Additionally, the increase in Chinese coal consumption has not shown itself in the global temperature data, either globally or in individual northern and southern hemisphere data. Over the past 12 years there is no sign of it. It would be too much of a coincidence to expect that all of its influence on the annual global temperature was negated by other effects that exactly compensated for it!
I’m not convinced by the arguments set out in this paper and would like to see them proposed and examined in greater depth in a subsequent paper, as they probably should have been in the first place.
The majority of the media parroted the press release associated with the story, with no in depth analysis or indeed counter-opinion, for which one would not have to travel far. The analyses, and the figures, were taken at face value and as obviously unquestionably correct. After all, we all know that China is a polluter on a vast scale, don’t we?
The Carbon Brief (whose stated modus operandi is to ‘fact check’ media stories) did absolutely no fact checking at all, and missed the irony that just recently it was saying that there was no global temperature standstill over the past decade.
The BBC, once again, covered the story mostly using the press release and a quote provided for it by the Science Media Centre (containing only rather vague supportive comments). The BBC showed, again, its irresistible tendency to have a go at climate ‘sceptics’ as early as the second paragraph. Sceptics in this instance are anyone who wonders what the last decade’s temperature standstill means. Presumably Kaufmann et al are sceptics as well!
More amazing were the comments on the story in Richard Black’s subsequent blog. He misrepresents the GWPF by using a quote made by the GWPF about one aspect of the story (the choosing of outputs of climate models) and criticising it using as evidence something completely different (picking 1998 as the start date for measuring temperature trends). As an aside, 1998 was the year mentioned in the research paper and the associated press release by the PNAS. Because of the 1998 strong El Nino it is generally not used as a start point in temperature trends, as the BBC should well know.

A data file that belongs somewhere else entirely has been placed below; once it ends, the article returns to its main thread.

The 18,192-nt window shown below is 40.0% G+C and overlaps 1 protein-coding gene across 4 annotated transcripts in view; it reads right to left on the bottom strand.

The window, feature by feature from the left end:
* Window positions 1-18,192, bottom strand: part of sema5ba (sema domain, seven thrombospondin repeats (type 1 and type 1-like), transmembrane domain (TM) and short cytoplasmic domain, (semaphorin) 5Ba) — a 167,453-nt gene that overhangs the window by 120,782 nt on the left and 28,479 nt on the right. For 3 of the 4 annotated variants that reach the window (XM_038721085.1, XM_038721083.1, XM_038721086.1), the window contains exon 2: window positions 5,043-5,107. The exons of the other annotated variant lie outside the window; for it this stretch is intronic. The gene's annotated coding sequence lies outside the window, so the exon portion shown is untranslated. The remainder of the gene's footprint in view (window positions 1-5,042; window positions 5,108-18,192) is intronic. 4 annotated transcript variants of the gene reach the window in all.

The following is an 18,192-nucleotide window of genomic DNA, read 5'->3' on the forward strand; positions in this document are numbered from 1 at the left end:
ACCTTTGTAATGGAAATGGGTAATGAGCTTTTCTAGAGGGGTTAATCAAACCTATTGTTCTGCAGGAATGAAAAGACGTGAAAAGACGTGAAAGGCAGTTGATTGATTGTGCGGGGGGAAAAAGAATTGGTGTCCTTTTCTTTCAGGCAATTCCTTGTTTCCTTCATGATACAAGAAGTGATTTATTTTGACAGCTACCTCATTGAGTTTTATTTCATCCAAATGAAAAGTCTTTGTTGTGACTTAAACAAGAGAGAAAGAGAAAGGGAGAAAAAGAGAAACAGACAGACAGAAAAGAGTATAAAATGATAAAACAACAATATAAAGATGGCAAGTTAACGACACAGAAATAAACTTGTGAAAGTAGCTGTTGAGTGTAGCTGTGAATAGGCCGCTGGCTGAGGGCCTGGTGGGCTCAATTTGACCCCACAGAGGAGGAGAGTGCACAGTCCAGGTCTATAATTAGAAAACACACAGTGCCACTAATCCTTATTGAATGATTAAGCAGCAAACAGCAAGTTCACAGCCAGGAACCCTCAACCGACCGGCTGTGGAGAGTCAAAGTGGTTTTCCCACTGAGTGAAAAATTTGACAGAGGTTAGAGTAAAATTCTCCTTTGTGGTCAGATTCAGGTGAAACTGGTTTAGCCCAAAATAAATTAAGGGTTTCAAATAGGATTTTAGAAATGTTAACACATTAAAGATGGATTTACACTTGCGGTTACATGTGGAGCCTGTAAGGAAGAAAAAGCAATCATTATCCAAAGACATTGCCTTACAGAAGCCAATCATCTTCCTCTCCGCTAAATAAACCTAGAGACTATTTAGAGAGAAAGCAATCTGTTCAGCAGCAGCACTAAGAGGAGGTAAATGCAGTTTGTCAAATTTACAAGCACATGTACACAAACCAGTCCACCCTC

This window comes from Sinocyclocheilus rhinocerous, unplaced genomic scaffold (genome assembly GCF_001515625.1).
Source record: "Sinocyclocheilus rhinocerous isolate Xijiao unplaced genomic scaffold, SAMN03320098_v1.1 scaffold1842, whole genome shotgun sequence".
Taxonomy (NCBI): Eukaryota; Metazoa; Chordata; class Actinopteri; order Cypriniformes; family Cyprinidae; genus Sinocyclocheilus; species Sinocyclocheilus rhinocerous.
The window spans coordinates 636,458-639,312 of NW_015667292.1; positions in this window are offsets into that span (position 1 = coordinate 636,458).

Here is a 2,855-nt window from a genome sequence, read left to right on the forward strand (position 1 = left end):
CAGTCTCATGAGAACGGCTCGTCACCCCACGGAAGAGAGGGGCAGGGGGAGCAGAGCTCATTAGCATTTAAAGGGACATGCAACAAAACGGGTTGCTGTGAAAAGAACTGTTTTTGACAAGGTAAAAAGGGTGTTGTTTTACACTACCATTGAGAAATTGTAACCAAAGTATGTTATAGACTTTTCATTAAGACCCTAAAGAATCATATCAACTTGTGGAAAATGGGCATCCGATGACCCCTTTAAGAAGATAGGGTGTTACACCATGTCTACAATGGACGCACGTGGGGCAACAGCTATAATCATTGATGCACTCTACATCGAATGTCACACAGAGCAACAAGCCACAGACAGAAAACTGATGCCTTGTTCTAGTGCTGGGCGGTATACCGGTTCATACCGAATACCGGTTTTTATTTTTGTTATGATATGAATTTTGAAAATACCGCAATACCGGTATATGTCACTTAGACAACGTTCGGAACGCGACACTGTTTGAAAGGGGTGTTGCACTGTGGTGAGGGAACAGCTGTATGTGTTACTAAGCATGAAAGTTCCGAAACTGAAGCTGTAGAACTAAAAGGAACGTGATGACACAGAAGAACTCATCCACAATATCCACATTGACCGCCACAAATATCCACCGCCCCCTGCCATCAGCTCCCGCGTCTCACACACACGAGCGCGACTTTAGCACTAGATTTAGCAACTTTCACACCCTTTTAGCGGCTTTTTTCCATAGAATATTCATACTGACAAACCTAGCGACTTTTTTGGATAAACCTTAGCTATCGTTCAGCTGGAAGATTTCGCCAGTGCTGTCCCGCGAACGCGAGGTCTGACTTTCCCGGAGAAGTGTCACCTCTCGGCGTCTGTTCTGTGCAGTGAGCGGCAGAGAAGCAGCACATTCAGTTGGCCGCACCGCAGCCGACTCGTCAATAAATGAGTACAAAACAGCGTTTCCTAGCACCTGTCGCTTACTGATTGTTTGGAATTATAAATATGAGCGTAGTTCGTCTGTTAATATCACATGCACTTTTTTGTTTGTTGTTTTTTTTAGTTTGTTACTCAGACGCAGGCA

Then the blog does something rather amazing in that it performs a crude, statistically meaningless analysis of past temperature trends. This presumably impresses the author of the blog and also contradicts the central premise of the Kaufmann et al paper that prompted it. I wonder if the author had known that Kaufmann et al could be so obviously shown to be based on a false premise, that there was a standstill in global temperatures, he would have written the original report on the paper in such positive and supportive terms.
Richard Black looks at the NasaGiss and Hadcrut data sets and concludes there has been no standstill in the past decade after examining the differences between yearly measurements. He falls into the most rudimentary of statistical traps by neglecting to take into account errors of measurement and noise in the data. He even observes that “the numbers vary a bit from year to year” which is actually the reason why it’s meaningless to just join up datapoints and leave it at that, otherwise you end up with claims that there has been a 0.3 deg C increase since 2000!
I’ve said it before but the coverage of the Kaufmann paper emphasises it. Environment Correspondents should get much closer to the science, and the process and tools of science. This way they would be able to cover developments in climate science more competently, would rely less on passing on press releases, and not see everything in terms of politics.